If you want to run as a user other than pi (or root), you will need either to add that user to the sudoers list - or maybe just access to python - for example by adding the following to sudoers using visudo.

NodeREDusername ALL=(ALL) NOPASSWD: /usr/bin/python

Serial port on Raspbian Wheezy

If you want to use the serial port node with Node.js v0.10.x or v0.12.x and have manually installed Node-RED on Raspbian Wheezy, you will need to manually install a specific version of the serial port node. To do this:

sudo npm i -g --unsafe-perm node-red-node-serialport@0.0.5

Starting Node-RED

Due to the constrained memory available on the Raspberry Pi, it is necessary to run Node-RED with the node-red-pi command. This allows an additional argument to be provided that sets at what point Node.js will begin to free up unused memory.

When starting with the node-red-pi script, the max-old-space-size option should be specified:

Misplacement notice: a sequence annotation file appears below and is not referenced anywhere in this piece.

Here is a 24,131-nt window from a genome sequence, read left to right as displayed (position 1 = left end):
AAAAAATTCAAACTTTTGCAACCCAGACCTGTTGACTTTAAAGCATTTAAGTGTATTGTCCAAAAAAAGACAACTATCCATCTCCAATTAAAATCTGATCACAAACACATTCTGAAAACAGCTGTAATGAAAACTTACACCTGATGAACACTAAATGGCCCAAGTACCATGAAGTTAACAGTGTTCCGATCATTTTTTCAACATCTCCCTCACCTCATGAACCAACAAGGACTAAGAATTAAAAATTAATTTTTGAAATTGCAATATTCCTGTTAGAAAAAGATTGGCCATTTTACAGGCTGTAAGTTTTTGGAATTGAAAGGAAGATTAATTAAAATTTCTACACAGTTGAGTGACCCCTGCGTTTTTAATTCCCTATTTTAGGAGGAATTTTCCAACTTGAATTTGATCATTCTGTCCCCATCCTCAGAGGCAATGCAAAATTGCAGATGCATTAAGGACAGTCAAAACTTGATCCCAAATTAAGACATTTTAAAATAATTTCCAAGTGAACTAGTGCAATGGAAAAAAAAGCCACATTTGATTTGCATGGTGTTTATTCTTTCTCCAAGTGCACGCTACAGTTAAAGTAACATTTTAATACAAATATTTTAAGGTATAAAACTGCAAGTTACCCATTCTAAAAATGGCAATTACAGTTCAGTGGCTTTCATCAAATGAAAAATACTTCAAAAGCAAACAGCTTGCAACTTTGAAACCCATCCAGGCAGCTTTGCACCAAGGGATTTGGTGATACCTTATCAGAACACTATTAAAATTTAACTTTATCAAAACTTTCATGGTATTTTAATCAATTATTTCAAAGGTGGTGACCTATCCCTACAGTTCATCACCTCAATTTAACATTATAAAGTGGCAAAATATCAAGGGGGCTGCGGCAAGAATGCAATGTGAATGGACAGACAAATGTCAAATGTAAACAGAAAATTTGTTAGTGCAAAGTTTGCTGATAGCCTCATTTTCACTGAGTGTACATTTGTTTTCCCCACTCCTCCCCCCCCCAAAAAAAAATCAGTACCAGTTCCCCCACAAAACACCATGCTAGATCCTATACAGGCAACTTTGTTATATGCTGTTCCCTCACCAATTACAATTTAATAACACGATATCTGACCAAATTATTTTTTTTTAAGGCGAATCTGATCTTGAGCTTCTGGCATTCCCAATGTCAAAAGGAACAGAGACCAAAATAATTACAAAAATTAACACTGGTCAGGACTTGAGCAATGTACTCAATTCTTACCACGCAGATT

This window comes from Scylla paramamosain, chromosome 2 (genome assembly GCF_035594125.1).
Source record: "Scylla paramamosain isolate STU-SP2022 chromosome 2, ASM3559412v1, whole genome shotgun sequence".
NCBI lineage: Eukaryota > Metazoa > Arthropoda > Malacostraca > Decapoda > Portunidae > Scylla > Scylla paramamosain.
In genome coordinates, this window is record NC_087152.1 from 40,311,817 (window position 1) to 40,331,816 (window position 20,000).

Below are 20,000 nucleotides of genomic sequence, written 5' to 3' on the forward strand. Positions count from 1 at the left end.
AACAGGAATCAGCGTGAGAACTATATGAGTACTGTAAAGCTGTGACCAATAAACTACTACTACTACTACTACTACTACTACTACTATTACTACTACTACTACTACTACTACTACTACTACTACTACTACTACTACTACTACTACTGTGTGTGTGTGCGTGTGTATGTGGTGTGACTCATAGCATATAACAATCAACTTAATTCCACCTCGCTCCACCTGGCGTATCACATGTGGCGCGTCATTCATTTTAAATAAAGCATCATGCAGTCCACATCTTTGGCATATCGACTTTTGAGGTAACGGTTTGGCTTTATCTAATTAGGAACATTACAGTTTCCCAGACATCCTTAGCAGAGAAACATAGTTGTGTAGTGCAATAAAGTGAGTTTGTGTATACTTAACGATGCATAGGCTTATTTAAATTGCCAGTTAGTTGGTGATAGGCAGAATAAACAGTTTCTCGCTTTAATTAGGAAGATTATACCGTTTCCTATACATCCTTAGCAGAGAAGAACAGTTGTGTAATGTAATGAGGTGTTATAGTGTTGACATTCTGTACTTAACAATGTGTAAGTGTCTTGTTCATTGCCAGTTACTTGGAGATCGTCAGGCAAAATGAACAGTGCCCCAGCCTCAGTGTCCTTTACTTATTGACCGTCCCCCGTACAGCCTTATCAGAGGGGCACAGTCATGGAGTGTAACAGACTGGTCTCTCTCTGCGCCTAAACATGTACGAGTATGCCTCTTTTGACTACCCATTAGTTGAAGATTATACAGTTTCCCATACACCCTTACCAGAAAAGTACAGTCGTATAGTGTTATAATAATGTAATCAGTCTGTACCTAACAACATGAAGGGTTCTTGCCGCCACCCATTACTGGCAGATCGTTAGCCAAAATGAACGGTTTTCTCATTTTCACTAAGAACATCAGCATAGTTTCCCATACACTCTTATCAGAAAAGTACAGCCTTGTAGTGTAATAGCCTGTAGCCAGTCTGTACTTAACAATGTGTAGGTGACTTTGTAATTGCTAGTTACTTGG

node-red-pi --max-old-space-size=128

If you decide to run Node-RED using the node command directly, this option must appear between node and red.js.

node --max-old-space-size=128 red.js

This option limits the space it can use to 128MB before cleaning up. If you are running nothing else on your Pi you can afford to increase that figure to 256 and possibly even higher. The command free -h will give you some clues as to how much memory is currently available.

Note: The pre-installed version of Node-RED on Raspbian that uses the node-red-start command also sets it to 128MB by default. If you do want to change that, the file you need to edit (as sudo) is /lib/systemd/system/nodered.service. See below for how to add this to a manually installed version.

Adding Autostart capability using SystemD

The preferred way to autostart Node-RED on Pi is to use the built in systemd capability. The pre-installed version does this by using a nodered.service file and start and stop scripts. You may install these by running the following commands

sudo wget https://raw.githubusercontent.com/node-red/raspbian-deb-package/master/resources/nodered.service -O /lib/systemd/system/nodered.service
sudo wget https://raw.githubusercontent.com/node-red/raspbian-deb-package/master/resources/node-red-start -O /usr/bin/node-red-start